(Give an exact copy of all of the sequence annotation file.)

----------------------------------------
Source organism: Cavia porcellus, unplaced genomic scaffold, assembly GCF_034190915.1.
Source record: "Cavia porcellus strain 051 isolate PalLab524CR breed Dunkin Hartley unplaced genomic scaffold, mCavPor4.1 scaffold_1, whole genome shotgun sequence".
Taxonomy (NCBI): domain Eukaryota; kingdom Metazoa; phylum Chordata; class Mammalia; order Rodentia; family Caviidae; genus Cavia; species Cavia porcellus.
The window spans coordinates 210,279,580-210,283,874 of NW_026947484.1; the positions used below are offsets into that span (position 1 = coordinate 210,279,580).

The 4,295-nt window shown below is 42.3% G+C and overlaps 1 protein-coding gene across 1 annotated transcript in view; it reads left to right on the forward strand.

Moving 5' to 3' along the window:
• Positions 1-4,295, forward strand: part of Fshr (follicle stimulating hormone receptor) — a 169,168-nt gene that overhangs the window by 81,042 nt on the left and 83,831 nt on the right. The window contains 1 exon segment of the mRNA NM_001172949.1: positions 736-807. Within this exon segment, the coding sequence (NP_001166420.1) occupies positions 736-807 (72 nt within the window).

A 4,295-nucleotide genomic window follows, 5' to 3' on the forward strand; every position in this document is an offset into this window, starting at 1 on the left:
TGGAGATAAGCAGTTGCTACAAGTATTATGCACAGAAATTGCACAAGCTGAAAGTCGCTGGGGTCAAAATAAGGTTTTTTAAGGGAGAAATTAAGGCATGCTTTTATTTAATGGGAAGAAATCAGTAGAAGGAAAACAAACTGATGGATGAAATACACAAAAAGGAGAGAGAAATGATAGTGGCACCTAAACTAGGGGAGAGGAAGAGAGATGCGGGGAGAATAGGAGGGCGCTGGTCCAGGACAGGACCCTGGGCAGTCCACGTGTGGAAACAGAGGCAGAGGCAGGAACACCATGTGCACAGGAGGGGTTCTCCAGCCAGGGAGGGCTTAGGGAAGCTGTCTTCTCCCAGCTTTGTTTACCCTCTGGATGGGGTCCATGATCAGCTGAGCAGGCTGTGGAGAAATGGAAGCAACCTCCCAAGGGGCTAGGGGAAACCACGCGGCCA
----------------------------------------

Source organism: Cavia porcellus, unplaced genomic scaffold, assembly GCF_034190915.1.
Source record: "Cavia porcellus strain 051 isolate PalLab524CR breed Dunkin Hartley unplaced genomic scaffold, mCavPor4.1 scaffold_1, whole genome shotgun sequence".
Taxonomy (NCBI): domain Eukaryota; kingdom Metazoa; phylum Chordata; class Mammalia; order Rodentia; family Caviidae; genus Cavia; species Cavia porcellus.
The window spans coordinates 210,279,580-210,283,874 of NW_026947484.1; the positions used below are offsets into that span (position 1 = coordinate 210,279,580).

The 4,295-nt window shown below is 42.3% G+C and overlaps 1 protein-coding gene across 1 annotated transcript in view; it reads left to right on the forward strand.

Moving 5' to 3' along the window:
• Positions 1-4,295, forward strand: part of Fshr (follicle stimulating hormone receptor) — a 169,168-nt gene that overhangs the window by 81,042 nt on the left and 83,831 nt on the right. The window contains 1 exon segment of the mRNA NM_001172949.1: positions 736-807. Within this exon segment, the coding sequence (NP_001166420.1) occupies positions 736-807 (72 nt within the window).

A 4,295-nucleotide genomic window follows, 5' to 3' on the forward strand; every position in this document is an offset into this window, starting at 1 on the left:
TGGAGATAAGCAGTTGCTACAAGTATTATGCACAGAAATTGCACAAGCTGAAAGTCGCTGGGGTCAAAATAAGGTTTTTTAAGGGAGAAATTAAGGCATGCTTTTATTTAATGGGAAGAAATCAGTAGAAGGAAAACAAACTGATGGATGAAATACACAAAAAGGAGAGAGAAATGATAGTGGCACCTAAACTAGGGGAGAGGAAGAGAGATGCGGGGAGAATAGGAGGGCGCTGGTCCAGGACAGGACCCTGGGCAGTCCACGTGTGGAAACAGAGGCAGAGGCAGGAACACCATGTGCACAGGAGGGGTTCTCCAGCCAGGGAGGGCTTAGGGAAGCTGTCTTCTCCCAGCTTTGTTTACCCTCTGGATGGGGTCCATGATCAGCTGAGCAGGCTGTGGAGAAATGGAAGCAACCTCCCAAGGGGCTAGGGGAAACCACGCGGCCA